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Unconditional
     

Unconditional

4.7 3
by Clay Davidson
 

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While the title track came out of the gate and straight up the country charts, that dreamy, string-laden power ballad is the exception rather than the rule on Clay Davidson's promising debut. Early Travis Tritt comes to mind, as do Lynyrd Skynyrd and the Charlie Daniels

Overview

While the title track came out of the gate and straight up the country charts, that dreamy, string-laden power ballad is the exception rather than the rule on Clay Davidson's promising debut. Early Travis Tritt comes to mind, as do Lynyrd Skynyrd and the Charlie Daniels Band, but any way you cut it, this Saltville, Virginia, native has looked to the right artists for inspiration and delivered a potent album. Davidson's pliant, husky tenor voice is most convincing when things get gritty and rocking, southern style. Searing barn-burners such as "Doghouse Rights," the album opener, "Makin' Hay," and the infectious shuffle "One More Day" underscore his spiritual kinship to the Skynyrd boys and CDB. But there's room for sensitivity, too, not only on "Unconditional" but most impressively on the blues-tinged lament "What Was I Thinking Of," a well-wrought account of the consequences of thoughtless behavior. As a writer, Davidson explores the little things that glue a friendship or love affair together, and he isn't afraid of to own up when his selfishness almost costs him dearly (the well-observed love ballad "Sometimes"). With good songs and fiery performances -- and a reverence for the old masters that he wears on his sleeve -- Clay Davidson delivers. David McGee

Editorial Reviews

All Music Guide - William Ruhlmann
When you think of Nashville tastemakers, the name of pop
ocker Jude Cole may not be the first that comes to mind, but it was Cole who saw Clay Davidson at a party thrown for him by Virgin Records Nashville and became his sponsor. A more likely choice would be Virgin Nashville's President and CEO Scott Hendricks, who actually drew up the contract and co-produced this, Davidson's debut album. What the two heard, one supposes, was an artist capable of heading in the more hard rocking direction Nashville seemed to have decided on for turn of the century country music. "Makin' Hay," the album's lead-off track, has a definite Lynyrd Skynyrd/Allman Brothers Band sound, and by "I Can't Lie to Me," the second track, there is an acoustic guitar (courtesy of Cole) reminiscent of the Marshall Tucker Band. Later on, Wet Willie vocalist/harmonica player Jimmy Hall guests on "Doghouse Rights." Not all of the album sounds like '70s Southern rock, by any means. There are ballads of romantic devotion with a steel guitar chiming in and songs that are more honky tonk than rock. But Unconditional stakes out a crossover sound that reflects Nashville's hunger to extend its reach beyond its base. As the vehicle of this marketing strategy, Davidson is a likely enough candidate, with a sturdy baritone that can be gruff or smooth, and as a writer or co-writer on seven of the 11 tracks, he seems a willing participant. But there's nothing here that's particularly striking from a creative standpoint.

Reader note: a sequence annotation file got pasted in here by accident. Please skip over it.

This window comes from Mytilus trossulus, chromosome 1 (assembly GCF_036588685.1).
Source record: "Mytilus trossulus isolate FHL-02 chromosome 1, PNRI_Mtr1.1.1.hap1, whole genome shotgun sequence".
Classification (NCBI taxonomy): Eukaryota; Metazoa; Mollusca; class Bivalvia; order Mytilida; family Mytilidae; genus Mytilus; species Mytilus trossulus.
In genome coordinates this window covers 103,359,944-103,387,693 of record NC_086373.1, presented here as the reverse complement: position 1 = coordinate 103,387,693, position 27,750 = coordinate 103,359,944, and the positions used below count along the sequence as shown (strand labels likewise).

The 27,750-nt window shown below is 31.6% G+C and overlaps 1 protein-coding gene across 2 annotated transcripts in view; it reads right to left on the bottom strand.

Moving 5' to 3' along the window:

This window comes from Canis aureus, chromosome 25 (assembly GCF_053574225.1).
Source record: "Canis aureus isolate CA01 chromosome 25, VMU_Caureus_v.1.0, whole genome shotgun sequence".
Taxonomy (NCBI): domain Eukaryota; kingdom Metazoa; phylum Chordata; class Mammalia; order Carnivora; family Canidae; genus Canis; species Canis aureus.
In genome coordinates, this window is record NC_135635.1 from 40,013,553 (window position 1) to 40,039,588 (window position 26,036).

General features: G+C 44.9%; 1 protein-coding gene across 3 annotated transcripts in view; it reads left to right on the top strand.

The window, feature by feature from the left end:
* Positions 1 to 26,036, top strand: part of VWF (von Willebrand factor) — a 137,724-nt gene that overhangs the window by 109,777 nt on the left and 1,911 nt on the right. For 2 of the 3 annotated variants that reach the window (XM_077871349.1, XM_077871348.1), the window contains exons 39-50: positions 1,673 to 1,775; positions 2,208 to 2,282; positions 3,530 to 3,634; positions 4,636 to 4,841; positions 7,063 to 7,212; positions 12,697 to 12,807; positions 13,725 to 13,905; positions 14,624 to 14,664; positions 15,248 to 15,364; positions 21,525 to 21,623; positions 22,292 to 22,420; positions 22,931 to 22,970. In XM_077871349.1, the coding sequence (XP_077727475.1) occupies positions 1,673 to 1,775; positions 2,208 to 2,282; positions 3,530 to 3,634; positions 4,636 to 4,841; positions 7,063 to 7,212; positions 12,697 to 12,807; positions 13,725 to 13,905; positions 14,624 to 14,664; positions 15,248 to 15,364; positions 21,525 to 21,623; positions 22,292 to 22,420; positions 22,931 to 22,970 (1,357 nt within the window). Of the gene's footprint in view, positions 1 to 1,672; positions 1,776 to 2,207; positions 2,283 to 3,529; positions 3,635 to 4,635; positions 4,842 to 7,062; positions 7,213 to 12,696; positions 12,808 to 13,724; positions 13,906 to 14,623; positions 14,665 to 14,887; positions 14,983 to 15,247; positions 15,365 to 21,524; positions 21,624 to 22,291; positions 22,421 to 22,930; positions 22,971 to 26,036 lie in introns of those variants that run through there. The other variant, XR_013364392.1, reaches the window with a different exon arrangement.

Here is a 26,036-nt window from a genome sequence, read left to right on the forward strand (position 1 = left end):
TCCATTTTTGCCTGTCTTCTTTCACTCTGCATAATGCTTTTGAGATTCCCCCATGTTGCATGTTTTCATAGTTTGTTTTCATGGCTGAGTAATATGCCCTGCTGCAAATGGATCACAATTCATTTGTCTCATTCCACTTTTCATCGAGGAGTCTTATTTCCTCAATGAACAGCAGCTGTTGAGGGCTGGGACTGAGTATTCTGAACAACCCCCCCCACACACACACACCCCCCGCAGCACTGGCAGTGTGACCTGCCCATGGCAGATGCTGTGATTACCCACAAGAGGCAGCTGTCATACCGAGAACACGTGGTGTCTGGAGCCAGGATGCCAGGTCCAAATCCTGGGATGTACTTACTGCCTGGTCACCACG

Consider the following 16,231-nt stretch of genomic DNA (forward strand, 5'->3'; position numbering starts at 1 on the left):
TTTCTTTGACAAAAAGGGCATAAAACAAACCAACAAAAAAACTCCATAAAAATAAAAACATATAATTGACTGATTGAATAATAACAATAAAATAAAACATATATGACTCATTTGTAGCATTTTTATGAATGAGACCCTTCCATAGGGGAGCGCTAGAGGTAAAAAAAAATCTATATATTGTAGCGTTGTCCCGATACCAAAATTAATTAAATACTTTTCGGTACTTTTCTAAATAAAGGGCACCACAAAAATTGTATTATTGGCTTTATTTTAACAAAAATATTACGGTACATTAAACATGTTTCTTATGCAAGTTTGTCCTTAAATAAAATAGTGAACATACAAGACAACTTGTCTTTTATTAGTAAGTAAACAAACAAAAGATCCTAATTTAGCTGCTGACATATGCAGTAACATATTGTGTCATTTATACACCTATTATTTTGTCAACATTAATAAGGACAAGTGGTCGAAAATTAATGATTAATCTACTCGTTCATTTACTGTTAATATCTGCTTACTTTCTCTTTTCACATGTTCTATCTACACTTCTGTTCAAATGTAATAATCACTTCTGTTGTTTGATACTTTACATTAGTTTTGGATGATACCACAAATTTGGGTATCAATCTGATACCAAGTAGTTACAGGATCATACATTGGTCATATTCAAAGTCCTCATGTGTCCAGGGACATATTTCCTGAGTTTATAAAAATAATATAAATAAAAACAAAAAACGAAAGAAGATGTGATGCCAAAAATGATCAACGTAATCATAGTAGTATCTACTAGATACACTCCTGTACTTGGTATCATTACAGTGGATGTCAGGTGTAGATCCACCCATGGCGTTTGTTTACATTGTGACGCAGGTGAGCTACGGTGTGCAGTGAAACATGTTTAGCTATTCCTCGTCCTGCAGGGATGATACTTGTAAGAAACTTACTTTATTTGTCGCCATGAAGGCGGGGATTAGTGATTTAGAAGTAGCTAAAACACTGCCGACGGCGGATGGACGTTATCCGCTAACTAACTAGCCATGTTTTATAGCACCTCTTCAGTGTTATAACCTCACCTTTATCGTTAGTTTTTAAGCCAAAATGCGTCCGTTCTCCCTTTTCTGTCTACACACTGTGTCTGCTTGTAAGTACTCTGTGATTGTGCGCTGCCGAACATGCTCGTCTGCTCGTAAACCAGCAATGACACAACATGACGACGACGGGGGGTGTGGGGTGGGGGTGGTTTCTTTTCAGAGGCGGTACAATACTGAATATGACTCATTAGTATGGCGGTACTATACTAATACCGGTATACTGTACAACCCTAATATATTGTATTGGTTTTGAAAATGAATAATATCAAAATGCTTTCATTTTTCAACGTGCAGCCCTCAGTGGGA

Product Details

Release Date:
04/11/2000
Label:
Virgin Records Us
UPC:
0724384885427
catalogNumber:
48854

Tracks

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Unconditional 4.7 out of 5 based on 0 ratings. 3 reviews.
Guest More than 1 year ago
I have never heard a better song than Unconditional. The first time I heard it I cried. The second time I heard it I cried...but I knew all the words. Even after hearing it a dozen times...I still cry.
Guest More than 1 year ago
I dismissed Gary Davidson after hearing the obviously focus-grouped, target-marketed title track ''Unconditional''. This first single is among a handful of songs NOT written by Davidson and it not indicative of the rest of the music in this collection. I was fortunate enough to see Davidson on a recent Austin City Limits program and heard a guy who sang like Charlie Daniels or Travis Tritt but who played guitar like Stevie Ray Vaughn. Get away from the crossover recipe songs and you'll hear a guy with country roots but who I'll bet grew up listening to Vaughn, Lynyrd Skynyrd and the Allman Brothers. Working in Nashville, I hear he lives in the Mt. Juliet area, which makes him a neighbor of Charlie Daniels. If this guy makes his music his way he'll either get snuffed out by commercial Nashville (remember Doug Supernaw)or be the next big thing. The talent is definetly there. After all, he plays his own lead guitar and, anymore, its hard to find anyone fronting a band in Nashville who still knows how to PLAY a guitar.
Guest More than 1 year ago
I have 3 copies of the cd.This is the most talented man to have been associated with Country music since I couldn't tell you when.All of his music on this album is excellent!!!Simply because Clay sings with his heart and soul in everything he does!!His music has always,and always will be special to me and my family!!No=one on the market has such pure country honesty as Clay!!